“Everyone wants to live on top of the mountain, but all the happiness and growth occurs while you’re climbing it.” ~ Andy Rooney
A rational person would simply delete all of their social media apps, possibly delete their accounts, or deactivate their Twitter (takes forever to delete). I am an emotional person who learned to be rational, and social media does an extraordinary job of bringing me back to my roots. To combat this I made the decision to become a content creator.
Social media became my newest extracurricular. Inspired by
- activists who post about their work on TikTok
- everyday people who take the time to educate viewers on history and world events
- professional psychologists and social workers who promote mental health
- And more
I choose to use social media to create positive change.
It is not easy to create a meaningful platform. Now, I’m sure most creators believe they are doing meaningful work, and it’s possible to find meaning in everything we do. To me, the most meaningful accounts strive for social justice. Whether they
- advocate for the Missing and Murdered Ingineous women (MMIW)
- fight for our right to vote (standing against voter suppression)
- and/or do the much-needed work of confronting racists on their undeniably BOLD online presence.
They inspire me and push me to consider my own power to decide the kind of person I can be.
Social media is designed to not only appeal to our emotions, but to elicit them as well. You could have a good day, a solid day, but when you check your feed facing you is nothing but ignorance and rage. The inflammatory posts cause the most reactions, which leads to the most engagement, which makes these apps a ton of money.
From a creator’s perspective, you need to adapt to whatever is trending and avoid content the app doesn’t want to push. For example, political posts are a NO, unless you make enough people angry. If that’s the case the app will push your content, until you get enough hate that they ban you (never the people messaging you death threats).
How does it feel to be punished for speaking your mind, when you aren’t even spreading hate? I see the larger creators take on all the stress and anguish that comes from haters purposefully consuming their content just to be bitter about it.
Even with their large following, their videos won’t be pushed (actively suppressed too, but it’s whatever), and their own followers won’t see their content for weeks at a time. Creators are suspended from posting, commenting, or going LIVE.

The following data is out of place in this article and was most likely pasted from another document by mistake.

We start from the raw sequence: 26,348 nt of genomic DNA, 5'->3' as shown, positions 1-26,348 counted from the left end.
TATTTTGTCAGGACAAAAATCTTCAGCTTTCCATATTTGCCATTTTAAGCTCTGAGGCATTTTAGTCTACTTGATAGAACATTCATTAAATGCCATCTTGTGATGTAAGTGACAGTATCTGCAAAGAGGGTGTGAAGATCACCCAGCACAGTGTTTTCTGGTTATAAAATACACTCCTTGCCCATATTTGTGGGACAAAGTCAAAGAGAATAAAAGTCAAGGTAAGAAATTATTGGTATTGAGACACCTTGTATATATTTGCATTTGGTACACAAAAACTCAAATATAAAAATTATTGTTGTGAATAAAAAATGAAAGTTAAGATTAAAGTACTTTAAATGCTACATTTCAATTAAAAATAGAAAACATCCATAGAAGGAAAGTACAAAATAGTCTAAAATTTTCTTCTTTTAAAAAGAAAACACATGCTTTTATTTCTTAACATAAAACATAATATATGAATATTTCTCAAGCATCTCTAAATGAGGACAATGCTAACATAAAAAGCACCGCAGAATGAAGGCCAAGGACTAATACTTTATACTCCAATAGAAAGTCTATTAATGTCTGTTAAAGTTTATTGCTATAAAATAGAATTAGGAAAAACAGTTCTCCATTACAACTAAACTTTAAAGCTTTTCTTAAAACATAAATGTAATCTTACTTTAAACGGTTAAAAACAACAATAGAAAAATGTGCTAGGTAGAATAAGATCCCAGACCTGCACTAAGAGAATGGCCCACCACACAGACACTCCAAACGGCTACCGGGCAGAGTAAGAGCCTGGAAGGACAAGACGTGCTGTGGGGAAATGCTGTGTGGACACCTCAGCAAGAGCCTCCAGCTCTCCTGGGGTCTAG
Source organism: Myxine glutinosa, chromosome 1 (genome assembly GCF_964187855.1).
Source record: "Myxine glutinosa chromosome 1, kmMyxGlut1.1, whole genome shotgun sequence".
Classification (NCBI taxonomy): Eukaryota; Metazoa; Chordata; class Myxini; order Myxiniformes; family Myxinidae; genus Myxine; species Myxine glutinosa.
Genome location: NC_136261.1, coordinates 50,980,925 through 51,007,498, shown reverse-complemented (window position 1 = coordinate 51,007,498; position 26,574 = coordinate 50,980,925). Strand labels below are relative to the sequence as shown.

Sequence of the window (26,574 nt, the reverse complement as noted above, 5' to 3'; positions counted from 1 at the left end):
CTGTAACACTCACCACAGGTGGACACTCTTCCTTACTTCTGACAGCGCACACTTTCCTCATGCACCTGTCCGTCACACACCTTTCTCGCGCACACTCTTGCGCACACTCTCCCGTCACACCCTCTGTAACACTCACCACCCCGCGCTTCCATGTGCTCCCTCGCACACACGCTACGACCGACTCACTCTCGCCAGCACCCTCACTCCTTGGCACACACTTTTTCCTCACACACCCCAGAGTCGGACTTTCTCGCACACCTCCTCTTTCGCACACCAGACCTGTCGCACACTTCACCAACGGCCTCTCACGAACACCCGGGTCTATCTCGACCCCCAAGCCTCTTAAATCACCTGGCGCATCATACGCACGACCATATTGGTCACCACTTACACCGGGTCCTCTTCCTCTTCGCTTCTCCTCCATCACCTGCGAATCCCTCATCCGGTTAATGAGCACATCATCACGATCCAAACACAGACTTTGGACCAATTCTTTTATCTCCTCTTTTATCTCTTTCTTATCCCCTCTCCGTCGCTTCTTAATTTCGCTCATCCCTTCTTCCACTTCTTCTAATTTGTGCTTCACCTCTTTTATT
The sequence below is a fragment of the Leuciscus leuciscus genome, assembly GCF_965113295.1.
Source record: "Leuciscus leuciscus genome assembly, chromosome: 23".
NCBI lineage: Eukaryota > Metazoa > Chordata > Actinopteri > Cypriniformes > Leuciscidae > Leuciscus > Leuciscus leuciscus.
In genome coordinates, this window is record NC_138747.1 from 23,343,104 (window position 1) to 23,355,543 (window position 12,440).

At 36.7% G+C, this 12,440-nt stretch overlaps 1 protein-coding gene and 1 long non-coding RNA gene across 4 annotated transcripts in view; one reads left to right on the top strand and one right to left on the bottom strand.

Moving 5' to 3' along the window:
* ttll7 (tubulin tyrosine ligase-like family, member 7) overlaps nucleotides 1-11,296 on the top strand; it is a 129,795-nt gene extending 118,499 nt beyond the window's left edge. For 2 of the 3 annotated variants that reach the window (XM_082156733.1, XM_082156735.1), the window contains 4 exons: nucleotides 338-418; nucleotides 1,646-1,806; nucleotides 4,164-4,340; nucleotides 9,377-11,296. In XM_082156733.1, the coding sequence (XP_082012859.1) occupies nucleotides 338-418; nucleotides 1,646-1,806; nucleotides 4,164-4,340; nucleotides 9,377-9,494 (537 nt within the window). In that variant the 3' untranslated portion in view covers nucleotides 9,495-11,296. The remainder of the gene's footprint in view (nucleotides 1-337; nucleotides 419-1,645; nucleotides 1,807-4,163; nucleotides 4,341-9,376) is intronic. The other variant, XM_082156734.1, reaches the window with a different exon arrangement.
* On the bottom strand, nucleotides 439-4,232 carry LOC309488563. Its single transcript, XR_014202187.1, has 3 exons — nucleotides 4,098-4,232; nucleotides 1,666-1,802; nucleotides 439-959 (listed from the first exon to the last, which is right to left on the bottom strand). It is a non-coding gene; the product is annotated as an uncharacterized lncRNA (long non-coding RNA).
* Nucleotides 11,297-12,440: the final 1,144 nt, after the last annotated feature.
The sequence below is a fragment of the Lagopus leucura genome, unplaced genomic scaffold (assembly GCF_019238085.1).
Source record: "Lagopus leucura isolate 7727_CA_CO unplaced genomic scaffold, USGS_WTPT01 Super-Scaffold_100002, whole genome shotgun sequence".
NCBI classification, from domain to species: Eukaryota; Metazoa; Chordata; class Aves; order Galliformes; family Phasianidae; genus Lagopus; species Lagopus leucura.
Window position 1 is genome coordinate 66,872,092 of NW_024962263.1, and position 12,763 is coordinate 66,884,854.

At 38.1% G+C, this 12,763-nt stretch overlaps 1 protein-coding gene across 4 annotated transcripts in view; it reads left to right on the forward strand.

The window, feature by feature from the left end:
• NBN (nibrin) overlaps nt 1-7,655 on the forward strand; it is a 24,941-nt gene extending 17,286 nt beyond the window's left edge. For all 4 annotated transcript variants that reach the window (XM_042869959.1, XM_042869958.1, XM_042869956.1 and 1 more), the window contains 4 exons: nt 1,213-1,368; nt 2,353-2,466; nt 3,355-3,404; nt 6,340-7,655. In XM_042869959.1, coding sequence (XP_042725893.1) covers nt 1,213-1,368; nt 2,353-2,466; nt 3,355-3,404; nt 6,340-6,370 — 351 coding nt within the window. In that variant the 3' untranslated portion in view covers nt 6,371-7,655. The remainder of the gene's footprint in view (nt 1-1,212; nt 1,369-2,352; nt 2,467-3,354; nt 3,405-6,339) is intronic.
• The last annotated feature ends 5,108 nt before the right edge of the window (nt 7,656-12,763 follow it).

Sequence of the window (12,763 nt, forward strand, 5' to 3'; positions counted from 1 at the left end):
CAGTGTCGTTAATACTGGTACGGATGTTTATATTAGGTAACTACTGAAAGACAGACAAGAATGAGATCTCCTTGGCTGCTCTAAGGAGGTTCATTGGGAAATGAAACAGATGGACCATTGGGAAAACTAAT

My most popular videos have nothing to do with mental health. In fact, I was shadowbanned practically every week for my Minority Mental Health Awareness posts. Sharing my roommate drama – leaving out all the juicy bits – and trying my hand at antiracism education did well, but I lost motivation seeing that my own followers were no longer being shown my content.
I have taken a pleasant break from the online life I’m trying to create for myself. I needed time to test out my intentions and boundaries, and I’m coming back with a much healthier approach. I have accepted that I won’t be receiving any payment for my work (the Creator Fund no longer exists), and that becoming “TikTok famous” is not my goal. The numbers do not matter nearly as much as my content.
Besides TikTok, I do not have the time to commit to other apps or platforms. My blog is my true passion, and Pinterest will serve me just fine, but I do want to promote it better. Instead of reacting to every topic – no matter how inflammatory – I will take a break and come back to it through my writing.
I spent three hours on Saturday recording videos, most of which I now need to edit and prepare for upload. I got dressed up and had fun with my hair and makeup. This is the kind of content creator I want to be.
I’ll tackle the tough subjects when I’m ready, don’t worry. Follow me on TikTok and/or Instagram to track my progress!!!
*Written sometime around October 2021, posted March 2022